John & Doris
We joined parent profiles.com in June 2004 and on Dec. 11 of the same year a birthmother contacted us. She also lived in MD and since the holidays were fast approaching and we were going to go out of town we agreed to meet on January 2. The meeting went well and after one more e-mail she asked us to be the adoptive parents of her baby and she asked me (the adoptive mother) if more ...
Pregnancy is a totally natural state for a woman, but natural doesn't guarantee easy. There are a number of pregnancy problems that can arise over nine months. Most, thankfully, will be easily treated.
One of the most common pregnancy problems, unfortunately, is miscarriage. About 15% of confirmed pregnancies will end in the first 20 weeks, usually in the first trimester. Miscarriage can have a number of causes, including chromosomal abnormalities in the fertilized egg, an egg that doesn't implant properly in the uterine lining, or some maternal conditions such as lupus or poorly controlled diabetes. Miscarriage can be heartbreaking, but the good news is that in most cases, you can go on to have a healthy baby in the future.
Far more rare than a miscarriage is an ectopic (tubal) pregnancy, one in which the fertilized egg implants outside the uterus - usually in a Fallopian tube. Ectopic pregnancies can not be saved, and if not detected in time, can cause tubal rupture and potentially severe problems for the mother. If caught early, you may be able to have drug therapy: in other cases, you may need either laparoscopic or abdominal surgery. As with most other pregnancy problems, one ectopic episode does not rule out a healthy pregnancy in the future.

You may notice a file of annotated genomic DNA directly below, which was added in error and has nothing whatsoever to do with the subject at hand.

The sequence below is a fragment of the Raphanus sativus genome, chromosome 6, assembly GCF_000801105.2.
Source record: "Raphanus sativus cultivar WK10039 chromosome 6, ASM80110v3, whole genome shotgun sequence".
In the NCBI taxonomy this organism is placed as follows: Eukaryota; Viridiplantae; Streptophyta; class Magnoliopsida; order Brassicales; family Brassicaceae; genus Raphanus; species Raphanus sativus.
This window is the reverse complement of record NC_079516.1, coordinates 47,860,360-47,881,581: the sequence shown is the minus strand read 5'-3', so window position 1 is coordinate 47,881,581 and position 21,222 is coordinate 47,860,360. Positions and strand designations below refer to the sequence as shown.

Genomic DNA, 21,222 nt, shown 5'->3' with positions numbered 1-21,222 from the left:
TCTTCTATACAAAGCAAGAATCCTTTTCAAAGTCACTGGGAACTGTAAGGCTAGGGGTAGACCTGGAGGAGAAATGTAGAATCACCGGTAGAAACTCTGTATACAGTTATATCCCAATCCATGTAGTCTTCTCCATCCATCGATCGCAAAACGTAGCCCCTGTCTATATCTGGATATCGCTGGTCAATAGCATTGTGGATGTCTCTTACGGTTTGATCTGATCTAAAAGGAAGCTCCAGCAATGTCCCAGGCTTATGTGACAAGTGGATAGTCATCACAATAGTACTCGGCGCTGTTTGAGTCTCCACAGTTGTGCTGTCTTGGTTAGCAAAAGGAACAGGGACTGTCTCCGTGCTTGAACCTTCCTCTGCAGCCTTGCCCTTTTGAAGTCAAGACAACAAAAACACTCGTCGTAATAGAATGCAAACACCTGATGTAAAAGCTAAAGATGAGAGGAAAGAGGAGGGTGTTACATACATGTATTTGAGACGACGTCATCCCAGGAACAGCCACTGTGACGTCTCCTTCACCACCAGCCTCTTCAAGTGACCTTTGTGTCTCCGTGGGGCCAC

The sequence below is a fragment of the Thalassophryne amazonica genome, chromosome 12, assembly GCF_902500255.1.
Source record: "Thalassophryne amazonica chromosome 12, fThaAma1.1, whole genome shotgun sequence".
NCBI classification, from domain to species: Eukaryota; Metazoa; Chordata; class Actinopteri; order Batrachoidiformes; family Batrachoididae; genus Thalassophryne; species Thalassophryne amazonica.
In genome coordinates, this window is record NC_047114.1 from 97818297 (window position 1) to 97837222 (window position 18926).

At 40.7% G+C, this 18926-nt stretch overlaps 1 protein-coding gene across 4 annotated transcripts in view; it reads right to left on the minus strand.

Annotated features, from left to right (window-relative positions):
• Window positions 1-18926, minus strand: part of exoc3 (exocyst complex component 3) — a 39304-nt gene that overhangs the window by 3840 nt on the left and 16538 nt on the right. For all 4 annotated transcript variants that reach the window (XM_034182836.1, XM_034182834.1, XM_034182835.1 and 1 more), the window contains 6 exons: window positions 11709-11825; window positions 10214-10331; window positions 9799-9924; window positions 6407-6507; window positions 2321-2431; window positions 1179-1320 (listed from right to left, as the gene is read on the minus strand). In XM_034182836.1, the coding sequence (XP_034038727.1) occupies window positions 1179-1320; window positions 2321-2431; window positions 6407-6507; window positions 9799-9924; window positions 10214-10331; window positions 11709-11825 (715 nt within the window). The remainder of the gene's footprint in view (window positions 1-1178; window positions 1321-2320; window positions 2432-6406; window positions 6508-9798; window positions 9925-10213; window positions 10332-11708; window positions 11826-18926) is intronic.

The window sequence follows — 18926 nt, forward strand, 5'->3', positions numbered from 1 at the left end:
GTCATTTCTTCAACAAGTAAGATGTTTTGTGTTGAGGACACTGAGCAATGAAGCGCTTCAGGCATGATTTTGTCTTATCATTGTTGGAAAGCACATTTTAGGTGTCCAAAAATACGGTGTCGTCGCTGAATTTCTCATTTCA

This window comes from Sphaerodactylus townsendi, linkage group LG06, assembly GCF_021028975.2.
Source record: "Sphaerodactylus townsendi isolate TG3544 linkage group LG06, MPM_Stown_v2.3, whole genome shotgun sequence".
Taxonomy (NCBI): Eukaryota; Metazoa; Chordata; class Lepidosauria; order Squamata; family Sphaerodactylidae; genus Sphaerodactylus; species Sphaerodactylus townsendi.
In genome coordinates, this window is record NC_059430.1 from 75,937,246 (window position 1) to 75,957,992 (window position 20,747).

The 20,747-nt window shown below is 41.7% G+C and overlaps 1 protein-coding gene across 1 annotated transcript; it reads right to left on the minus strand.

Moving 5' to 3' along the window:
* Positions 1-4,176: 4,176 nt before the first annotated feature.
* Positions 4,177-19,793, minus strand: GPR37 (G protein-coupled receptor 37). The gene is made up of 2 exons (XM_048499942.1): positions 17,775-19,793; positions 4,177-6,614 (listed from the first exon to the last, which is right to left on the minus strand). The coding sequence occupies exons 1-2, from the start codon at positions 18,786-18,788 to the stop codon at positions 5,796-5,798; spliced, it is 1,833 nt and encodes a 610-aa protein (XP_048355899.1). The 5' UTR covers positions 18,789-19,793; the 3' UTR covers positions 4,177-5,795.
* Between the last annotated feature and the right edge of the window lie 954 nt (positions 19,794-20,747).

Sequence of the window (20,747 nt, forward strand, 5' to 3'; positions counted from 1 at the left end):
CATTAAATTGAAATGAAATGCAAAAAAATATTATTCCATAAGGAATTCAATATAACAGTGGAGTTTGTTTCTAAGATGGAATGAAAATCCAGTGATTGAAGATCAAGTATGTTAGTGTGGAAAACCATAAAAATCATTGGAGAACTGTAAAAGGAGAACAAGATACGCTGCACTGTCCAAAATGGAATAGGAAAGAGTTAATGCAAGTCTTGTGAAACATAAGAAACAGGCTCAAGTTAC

A couple of other pregnancy problems that may arise, gestational diabetes and preeclampsia, will usually have a happier ending. Between 2 and 7% of pregnant women will develop gestational diabetes, which is usually limited to the duration of the pregnancy. If you do develop gestational diabetes, you are at higher risk for diabetes later in life. Gestational diabetes can usually be controlled with diet, exercise, and possibly insulin shots. When monitored and controlled, the chances are that mother and child will both be fine.
Preeclampsia develops in about 5 to 8% of pregnant women. It's diagnosed when you have high blood pressure and protein in your urine after the 20th week of pregnancy. The only cure for this is to deliver the baby. Treatment depends on the severity and how far along you are. Bed rest, hospitalization, medication, and possible induction or cesarean are some of the possible treatments. With preeclampsia, as with other pregnancy problems, expect careful monitoring. But again, prompt and careful treatment can often mean a happy ending for baby and mom.